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--> ment has to deal with problems of endogeneity. To a large extent management approaches are shaped by the context in which they operate, as a large literature in organization theory attests. In education the degree to which authority is distributed to lower levels is significantly shaped by the social and political environment in which a school district operates. The more conflicting pressure in the political environment of the district, the more likely it is that the school system will be run in a centralized way. External political pressures, for example, as measured by union strength, urban location, or share of revenue received from federal and state sources, have been shown to be negatively correlated, on average, with student performance (Hannaway, 1993). Evidence in the general organization literature also shows that poor performance itself leads to more centralized operations. The implication of this is that simple correlations between governance and performance can be misleading. A third issue is the implicit assumption in much of the reform discussion of a tight connection between management and education productivity. While reformers are likely to overstate the tightness of the connection, some casual link between the management of education organizations and the academic achievement of students is reasonable. We should not, however, underestimate the difficulty of establishing the connection with empirical research. Earlier research has consistently shown that out-of-school factors, especially family background characteristics, are the dominant determinants of student performance. If management has an effect on student performance, it is not likely to be large and therefore requires careful research and precise measurement to capture. Unfortunately, accurate measures of output and process are difficult in education. The small differences in the performance of public and private school students, where management differences are large, support the likely difficulty of capturing clear links between management changes and performance in education. Fourth, decentralization may have different effects in different settings. If it is not explicitly taken into account that SBM may have a greater beneficial effect in some schools than in others, there is a risk of lumping all schools together and coming to faulty conclusions about effects. In some school districts, for example, otherwise alienated families and schools might be bound together in ways that reduce dropout rates later, even though they might have little effect on measured student learning in the short run. The interaction of technical assistance and decentralization also might vary by setting. For example, technical assistance might be an especially critical catalyst for effective decentralized management in disadvantaged areas. Realizing there are limitations to what we can learn from systematic evaluations of governance reforms, however, is no excuse for not attempting them. Indeed, the field is in dire need of more careful analyses of effects in order to guide policy. Finally, with organizational reforms of any kind the "devil is in the details." And in the case of governance reforms in education, we are not sure what the
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--> critical details are. We need more than simple models, for example, of the ways in which the various elements of governance reforms, such as SBM with incentives, interact with different contexts to affect student performance. There are, indeed, too many studies that focus only on process when the goal is to affect output; but to have any confidence that reforms are having an effect, we have to understand the process. Furthermore, with a better understanding of process we may be able to design alternative, perhaps more efficient, reforms that produce the same process. In short, along with systematic evaluations on the effects of governance reform efforts on student performance, more studies are needed on the nature of education governance itself. References Bryk, A. S., P. E. Deabster, J. Q. Easton, S. Luppescu, and Y. M. Thum. 1994a. "Measuring achievement gains in the Chicago public schools." Education and Urban Society 26:306–319. Downes, T., and J. L. Horowitz. 1994. An analysis of the effect of Chicago reform on student performance. Mimeo, Tufts University, Medford, Mass. Easton, J. Q., and S. L. Storey. 1994. "The development of local schools councils." Education and Urban Society 26:220–237. Haertel, E. 1986. "The valid use of student performance measures for teacher evaluation." Educational Research and Evaluation 8:45–60. Hannaway, J. 1993. "Decentralizing in two districts: challenging the standard paradigm." Pp. 135–162 in Decentralization and School Improvement: Can We Fulfill the Promise? J. Hannaway and M. Carnou, eds. San Francisco: Jossey-Bass. Hannaway, J. 1995. "Decentralization and school reform: a demand perspective." Pp. 203–232 in Advances in Research and Theories of School Management and Educational Policy. R. Ogawa, Ed. Greenwich, Conn.: JAI Press. Hannaway, J., and D. Chaplin. 1994. Breaking the Cycle: Instructional Efficacy and Teachers of "At-Risk" Students. Washington, D.C.:The Urban Institute. Hanushek, Eric. 1994. Making Schools Work: Improving Performance and Controlling Costs. Washington, D.C.: The Brookings Institution. Hess, G. A., Jr. 1993. "Race and the liberal perspective in Chicago school reform." In The New Politics of Race and Gender, C. Marshall, ed. New York: The Falmer Press. Holmstrom, B., and P. Milgrom. 1992. "Multi-task principal-agent analyses: incentive contracts, asset ownership, and job design." Journal of Law, Economics and Organization. Koretz, D. M., G. E. Madaus, E. Haertel, and A. E. Beaton. 1992. National Standards and Testing: A Response to the Recommendations of the National Council on Education Standards and Testing. Washington, D.C.: Rand Corp. Lareau, A. 1987. "Social class and family-school relationships: the importance of cultural capital." Sociology of Education 56:73–85. Lareau, A. 1989. Home Advantage. New York: The Falmer Press. Malen, B., and R. Ogawa. 1988. "Professional-patron influences on site-based governance councils: a confounding case study." Educational Evaluation and Policy Analysis 10:251–270. Martin, D. T., G. E. Overholt, and W. J. Urban. 1976. Accountability in American Education: A Critique. Princeton, N.J.: Princeton Book Co. Ogbu, J. 1974. The Next Generation. New York. Porter, A. 1989. "A curriculum out of balance: elementary school mathematics." Educational Researcher 18:9–15.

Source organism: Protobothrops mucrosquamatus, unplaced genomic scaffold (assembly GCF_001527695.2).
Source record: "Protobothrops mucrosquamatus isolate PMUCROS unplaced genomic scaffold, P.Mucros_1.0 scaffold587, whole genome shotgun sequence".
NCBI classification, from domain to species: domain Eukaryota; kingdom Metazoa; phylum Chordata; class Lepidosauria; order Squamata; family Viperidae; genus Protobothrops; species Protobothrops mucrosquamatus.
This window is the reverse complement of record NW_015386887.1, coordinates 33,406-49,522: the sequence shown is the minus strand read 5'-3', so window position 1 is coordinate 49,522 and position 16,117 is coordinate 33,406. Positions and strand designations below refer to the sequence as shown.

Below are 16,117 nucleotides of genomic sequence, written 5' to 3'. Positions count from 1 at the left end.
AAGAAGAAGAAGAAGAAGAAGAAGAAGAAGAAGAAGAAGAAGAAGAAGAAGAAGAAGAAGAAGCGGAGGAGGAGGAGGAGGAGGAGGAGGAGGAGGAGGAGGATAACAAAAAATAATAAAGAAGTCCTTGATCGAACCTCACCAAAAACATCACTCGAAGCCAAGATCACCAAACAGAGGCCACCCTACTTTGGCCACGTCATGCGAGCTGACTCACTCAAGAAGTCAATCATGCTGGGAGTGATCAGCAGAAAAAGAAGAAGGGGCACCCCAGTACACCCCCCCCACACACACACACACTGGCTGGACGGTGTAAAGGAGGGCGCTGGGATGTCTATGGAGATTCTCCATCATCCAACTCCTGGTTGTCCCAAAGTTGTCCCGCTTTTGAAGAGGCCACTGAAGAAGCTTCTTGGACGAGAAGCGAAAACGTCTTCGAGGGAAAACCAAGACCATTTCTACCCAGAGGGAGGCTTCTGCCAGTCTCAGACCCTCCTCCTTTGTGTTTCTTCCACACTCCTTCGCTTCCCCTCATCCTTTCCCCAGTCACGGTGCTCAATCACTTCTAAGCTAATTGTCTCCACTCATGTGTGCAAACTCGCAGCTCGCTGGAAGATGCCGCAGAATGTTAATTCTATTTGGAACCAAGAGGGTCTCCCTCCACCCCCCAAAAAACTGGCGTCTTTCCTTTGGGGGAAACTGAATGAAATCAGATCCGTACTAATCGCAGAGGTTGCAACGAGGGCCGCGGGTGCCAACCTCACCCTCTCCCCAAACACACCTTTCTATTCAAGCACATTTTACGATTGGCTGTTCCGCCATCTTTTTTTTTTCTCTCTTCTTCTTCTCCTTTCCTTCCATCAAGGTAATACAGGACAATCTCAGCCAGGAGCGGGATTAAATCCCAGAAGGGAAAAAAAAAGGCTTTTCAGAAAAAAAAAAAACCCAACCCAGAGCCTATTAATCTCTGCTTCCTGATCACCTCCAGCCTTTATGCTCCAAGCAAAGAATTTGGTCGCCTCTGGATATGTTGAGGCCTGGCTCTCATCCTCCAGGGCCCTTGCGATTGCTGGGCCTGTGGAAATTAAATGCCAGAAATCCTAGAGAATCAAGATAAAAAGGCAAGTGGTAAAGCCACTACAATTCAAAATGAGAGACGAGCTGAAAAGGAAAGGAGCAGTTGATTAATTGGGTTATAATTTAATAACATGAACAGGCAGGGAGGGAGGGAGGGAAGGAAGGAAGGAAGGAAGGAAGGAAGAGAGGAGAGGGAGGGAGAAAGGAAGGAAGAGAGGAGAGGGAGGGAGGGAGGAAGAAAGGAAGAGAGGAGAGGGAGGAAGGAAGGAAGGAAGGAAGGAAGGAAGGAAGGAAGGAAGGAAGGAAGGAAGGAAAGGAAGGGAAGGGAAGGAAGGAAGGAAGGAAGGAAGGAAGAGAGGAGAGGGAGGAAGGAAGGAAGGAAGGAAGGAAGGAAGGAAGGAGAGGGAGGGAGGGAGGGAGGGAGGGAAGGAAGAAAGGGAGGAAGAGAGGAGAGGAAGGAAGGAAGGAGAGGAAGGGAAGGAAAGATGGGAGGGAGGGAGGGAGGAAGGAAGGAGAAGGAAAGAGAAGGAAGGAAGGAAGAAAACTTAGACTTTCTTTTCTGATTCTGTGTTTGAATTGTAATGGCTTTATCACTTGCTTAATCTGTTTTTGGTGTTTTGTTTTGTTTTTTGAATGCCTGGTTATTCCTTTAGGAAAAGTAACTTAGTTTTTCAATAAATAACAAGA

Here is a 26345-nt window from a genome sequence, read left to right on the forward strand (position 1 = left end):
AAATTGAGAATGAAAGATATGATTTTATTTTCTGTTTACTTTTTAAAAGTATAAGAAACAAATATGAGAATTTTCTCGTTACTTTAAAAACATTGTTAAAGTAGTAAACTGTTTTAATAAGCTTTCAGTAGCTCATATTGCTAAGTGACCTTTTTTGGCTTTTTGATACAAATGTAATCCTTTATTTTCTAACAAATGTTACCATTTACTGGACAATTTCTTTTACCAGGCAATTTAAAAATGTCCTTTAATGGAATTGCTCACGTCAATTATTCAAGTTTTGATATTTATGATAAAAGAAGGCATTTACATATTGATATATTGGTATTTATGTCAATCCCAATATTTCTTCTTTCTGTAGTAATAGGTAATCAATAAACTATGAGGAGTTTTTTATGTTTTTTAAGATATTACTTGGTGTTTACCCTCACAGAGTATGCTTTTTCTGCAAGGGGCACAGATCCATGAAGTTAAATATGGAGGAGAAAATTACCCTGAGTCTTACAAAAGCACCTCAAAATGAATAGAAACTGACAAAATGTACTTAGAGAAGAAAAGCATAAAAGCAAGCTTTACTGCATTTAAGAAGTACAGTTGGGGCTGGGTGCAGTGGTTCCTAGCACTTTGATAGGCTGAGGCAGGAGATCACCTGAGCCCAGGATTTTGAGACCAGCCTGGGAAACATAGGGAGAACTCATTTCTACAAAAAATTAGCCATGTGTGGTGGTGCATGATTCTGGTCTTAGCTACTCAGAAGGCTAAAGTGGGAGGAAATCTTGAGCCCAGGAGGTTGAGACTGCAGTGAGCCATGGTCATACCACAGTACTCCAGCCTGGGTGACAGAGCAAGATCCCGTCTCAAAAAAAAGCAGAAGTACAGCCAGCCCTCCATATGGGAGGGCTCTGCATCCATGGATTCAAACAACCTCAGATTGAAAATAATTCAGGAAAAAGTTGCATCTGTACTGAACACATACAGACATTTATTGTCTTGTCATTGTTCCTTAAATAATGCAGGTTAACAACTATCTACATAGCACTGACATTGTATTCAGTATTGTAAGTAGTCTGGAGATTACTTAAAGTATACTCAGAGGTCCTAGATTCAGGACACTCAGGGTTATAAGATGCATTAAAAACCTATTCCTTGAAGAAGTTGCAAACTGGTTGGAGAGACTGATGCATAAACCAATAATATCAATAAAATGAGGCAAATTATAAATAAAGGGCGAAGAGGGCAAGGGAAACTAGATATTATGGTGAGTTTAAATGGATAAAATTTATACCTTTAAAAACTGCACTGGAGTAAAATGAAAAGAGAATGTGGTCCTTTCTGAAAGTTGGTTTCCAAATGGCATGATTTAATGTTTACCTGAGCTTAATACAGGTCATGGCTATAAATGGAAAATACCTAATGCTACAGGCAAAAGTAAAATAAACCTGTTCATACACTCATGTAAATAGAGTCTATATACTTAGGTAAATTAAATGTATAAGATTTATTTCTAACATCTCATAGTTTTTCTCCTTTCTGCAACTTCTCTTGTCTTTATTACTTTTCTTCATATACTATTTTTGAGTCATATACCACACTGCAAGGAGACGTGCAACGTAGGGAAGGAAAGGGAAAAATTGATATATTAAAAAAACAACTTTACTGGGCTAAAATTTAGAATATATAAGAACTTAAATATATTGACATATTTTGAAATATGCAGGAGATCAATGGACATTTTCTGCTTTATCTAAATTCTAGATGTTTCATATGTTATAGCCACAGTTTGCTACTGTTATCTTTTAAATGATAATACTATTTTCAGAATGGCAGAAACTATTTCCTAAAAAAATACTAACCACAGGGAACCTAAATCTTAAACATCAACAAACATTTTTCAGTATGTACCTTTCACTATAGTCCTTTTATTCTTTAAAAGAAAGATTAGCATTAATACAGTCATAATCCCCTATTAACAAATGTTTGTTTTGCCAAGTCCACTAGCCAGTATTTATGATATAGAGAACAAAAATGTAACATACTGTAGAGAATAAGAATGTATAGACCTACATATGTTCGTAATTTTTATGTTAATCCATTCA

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--> Rapple, B. 1990. Payment by Educational Results: An Idea Whose Time Has Gone? The MacArthur/Spender Special Series on Illinois School Finance. Normal: Illinois State University. Shanker, A. 1994. "Where we stand: the Chicago reform." New York Times, Jan. 3, p. E7. Stevenson, D. L., and D. P. Baker. 1987. "The family-school relation and the child's school performance." Child Development 58:1348–1357. Weiss, C., and J. Cambone. 1994. "Principals, shared decision making, and school reform." Educational Evaluation and Policy Analysis 16:287–301. Zill, N., and C. Windquist Nort. 1994. Running in Place: How American Families are Faring in a Changing Economy and an Individualistic Society. Washington, D.C.: Child Trends. Inc.
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Representative terms from entire chapter: